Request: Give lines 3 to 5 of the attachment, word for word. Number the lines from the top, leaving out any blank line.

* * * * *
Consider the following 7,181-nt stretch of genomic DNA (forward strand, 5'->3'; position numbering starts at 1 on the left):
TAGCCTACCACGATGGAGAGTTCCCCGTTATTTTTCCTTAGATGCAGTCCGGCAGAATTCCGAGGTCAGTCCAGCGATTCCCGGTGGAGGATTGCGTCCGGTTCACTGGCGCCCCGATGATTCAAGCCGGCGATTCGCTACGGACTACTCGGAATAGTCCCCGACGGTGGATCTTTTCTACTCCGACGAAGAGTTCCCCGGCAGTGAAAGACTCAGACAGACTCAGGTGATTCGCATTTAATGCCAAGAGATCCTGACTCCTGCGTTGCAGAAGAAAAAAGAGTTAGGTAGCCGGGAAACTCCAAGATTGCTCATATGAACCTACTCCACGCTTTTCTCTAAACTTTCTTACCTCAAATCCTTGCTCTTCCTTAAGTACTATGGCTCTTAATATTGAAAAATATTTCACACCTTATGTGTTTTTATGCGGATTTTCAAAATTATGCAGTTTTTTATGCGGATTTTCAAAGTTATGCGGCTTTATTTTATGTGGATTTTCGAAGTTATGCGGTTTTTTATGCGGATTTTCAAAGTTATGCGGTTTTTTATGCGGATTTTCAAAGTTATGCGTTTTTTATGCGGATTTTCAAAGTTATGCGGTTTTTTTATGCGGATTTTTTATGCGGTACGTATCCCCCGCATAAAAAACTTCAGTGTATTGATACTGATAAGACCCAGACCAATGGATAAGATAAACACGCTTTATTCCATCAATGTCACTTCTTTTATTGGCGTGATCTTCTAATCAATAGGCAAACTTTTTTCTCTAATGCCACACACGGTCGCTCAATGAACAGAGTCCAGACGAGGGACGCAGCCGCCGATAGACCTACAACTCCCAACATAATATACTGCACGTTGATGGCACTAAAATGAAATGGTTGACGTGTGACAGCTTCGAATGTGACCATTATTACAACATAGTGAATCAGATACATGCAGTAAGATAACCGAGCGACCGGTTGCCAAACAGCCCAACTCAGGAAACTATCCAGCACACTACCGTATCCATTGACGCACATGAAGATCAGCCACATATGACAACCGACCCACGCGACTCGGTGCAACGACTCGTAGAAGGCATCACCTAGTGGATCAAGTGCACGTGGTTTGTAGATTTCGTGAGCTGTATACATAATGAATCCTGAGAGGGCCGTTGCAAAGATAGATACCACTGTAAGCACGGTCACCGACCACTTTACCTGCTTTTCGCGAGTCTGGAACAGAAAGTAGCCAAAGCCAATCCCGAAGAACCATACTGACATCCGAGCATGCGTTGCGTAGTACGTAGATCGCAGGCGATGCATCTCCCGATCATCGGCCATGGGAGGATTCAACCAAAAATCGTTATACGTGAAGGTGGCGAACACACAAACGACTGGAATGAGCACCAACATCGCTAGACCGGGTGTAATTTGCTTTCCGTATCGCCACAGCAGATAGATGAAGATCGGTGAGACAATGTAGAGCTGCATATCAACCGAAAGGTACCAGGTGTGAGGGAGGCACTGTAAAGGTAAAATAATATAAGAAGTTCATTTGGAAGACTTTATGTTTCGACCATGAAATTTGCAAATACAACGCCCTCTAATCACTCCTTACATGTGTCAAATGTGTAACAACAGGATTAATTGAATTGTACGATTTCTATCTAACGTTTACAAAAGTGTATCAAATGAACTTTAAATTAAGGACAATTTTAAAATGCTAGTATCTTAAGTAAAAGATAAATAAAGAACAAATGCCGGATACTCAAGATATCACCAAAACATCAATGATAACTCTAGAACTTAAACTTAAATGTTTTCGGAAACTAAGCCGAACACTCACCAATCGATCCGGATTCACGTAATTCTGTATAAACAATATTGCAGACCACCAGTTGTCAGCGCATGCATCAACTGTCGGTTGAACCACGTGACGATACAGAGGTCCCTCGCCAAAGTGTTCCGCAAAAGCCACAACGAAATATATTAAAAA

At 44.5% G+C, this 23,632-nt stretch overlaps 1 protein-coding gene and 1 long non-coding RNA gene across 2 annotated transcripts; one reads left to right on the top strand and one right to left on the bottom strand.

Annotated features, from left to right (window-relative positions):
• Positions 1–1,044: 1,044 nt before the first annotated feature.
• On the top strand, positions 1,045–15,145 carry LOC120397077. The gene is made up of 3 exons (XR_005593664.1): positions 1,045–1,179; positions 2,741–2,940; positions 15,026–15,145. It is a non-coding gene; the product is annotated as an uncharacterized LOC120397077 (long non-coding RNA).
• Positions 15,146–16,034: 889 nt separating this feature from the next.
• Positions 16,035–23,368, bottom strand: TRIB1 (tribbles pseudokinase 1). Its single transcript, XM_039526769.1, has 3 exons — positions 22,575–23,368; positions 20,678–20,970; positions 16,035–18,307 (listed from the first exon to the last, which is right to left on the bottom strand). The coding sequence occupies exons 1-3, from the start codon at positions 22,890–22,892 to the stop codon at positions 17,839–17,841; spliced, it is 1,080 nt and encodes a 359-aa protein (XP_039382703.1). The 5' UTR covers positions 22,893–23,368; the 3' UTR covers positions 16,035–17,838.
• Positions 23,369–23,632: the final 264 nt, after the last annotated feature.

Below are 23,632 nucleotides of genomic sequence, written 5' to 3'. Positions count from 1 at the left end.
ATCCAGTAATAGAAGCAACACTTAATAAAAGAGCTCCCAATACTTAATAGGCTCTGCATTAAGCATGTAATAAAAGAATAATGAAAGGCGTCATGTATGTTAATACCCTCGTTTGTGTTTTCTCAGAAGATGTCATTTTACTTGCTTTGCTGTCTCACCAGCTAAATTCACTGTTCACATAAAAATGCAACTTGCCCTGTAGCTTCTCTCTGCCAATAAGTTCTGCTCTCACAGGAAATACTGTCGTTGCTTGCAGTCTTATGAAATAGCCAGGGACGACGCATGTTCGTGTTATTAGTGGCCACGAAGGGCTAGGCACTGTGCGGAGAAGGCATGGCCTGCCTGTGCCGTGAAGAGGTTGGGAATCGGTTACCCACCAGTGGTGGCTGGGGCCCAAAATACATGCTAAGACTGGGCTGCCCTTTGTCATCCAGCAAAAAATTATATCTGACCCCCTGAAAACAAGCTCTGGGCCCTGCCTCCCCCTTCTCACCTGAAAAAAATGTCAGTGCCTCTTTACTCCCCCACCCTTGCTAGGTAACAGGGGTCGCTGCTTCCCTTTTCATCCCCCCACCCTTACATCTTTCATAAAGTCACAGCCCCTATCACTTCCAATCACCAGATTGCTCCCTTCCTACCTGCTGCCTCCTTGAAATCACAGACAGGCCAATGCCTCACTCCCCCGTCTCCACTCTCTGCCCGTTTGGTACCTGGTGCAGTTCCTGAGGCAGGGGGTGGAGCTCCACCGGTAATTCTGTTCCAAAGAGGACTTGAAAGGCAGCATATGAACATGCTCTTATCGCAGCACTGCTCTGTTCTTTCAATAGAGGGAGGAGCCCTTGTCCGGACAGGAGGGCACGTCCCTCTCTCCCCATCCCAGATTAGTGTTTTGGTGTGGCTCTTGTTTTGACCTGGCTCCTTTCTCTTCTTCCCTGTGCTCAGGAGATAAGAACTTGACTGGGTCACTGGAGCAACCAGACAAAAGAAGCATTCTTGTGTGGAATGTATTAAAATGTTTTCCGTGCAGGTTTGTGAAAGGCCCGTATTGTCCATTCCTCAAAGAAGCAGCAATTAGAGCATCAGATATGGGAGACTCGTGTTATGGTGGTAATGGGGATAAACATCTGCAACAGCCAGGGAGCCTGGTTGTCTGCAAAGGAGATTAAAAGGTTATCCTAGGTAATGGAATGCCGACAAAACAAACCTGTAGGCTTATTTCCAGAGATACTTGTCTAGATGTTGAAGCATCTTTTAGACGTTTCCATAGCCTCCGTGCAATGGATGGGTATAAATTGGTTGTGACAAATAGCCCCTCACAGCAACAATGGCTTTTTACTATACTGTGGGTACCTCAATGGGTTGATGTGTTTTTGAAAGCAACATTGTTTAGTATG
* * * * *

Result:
At 44.5% G+C, this 23,632-nt stretch overlaps 1 protein-coding gene and 1 long non-coding RNA gene across 2 annotated transcripts; one reads left to right on the top strand and one right to left on the bottom strand.

Annotated features, from left to right (window-relative positions):
• Positions 1–1,044: 1,044 nt before the first annotated feature.